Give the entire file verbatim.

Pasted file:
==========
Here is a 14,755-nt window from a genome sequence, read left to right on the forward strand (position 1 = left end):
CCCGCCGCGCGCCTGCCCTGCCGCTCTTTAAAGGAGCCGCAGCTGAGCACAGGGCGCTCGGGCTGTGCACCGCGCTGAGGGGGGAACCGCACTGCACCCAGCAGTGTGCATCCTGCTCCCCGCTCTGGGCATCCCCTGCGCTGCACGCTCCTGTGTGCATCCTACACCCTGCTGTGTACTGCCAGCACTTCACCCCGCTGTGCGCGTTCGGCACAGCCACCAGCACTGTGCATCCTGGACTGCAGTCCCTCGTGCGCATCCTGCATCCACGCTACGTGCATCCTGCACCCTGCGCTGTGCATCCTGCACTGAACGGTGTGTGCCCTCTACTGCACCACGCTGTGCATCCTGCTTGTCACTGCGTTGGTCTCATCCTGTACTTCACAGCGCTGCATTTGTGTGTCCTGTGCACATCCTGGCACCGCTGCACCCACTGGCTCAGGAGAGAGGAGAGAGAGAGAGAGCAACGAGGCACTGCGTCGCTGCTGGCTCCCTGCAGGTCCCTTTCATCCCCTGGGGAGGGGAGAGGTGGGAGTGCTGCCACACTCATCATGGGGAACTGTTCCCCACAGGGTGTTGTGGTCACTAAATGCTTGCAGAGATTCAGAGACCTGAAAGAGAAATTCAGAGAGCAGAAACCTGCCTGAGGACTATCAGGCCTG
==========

Here is a 14,755-nt window from a genome sequence, read left to right on the forward strand (position 1 = left end):
CCCGCCGCGCGCCTGCCCTGCCGCTCTTTAAAGGAGCCGCAGCTGAGCACAGGGCGCTCGGGCTGTGCACCGCGCTGAGGGGGGAACCGCACTGCACCCAGCAGTGTGCATCCTGCTCCCCGCTCTGGGCATCCCCTGCGCTGCACGCTCCTGTGTGCATCCTACACCCTGCTGTGTACTGCCAGCACTTCACCCCGCTGTGCGCGTTCGGCACAGCCACCAGCACTGTGCATCCTGGACTGCAGTCCCTCGTGCGCATCCTGCATCCACGCTACGTGCATCCTGCACCCTGCGCTGTGCATCCTGCACTGAACGGTGTGTGCCCTCTACTGCACCACGCTGTGCATCCTGCTTGTCACTGCGTTGGTCTCATCCTGTACTTCACAGCGCTGCATTTGTGTGTCCTGTGCACATCCTGGCACCGCTGCACCCACTGGCTCAGGAGAGAGGAGAGAGAGAGAGAGCAACGAGGCACTGCGTCGCTGCTGGCTCCCTGCAGGTCCCTTTCATCCCCTGGGGAGGGGAGAGGTGGGAGTGCTGCCACACTCATCATGGGGAACTGTTCCCCACAGGGTGTTGTGGTCACTAAATGCTTGCAGAGATTCAGAGACCTGAAAGAGAAATTCAGAGAGCAGAAACCTGCCTGAGGACTATCAGGCCTG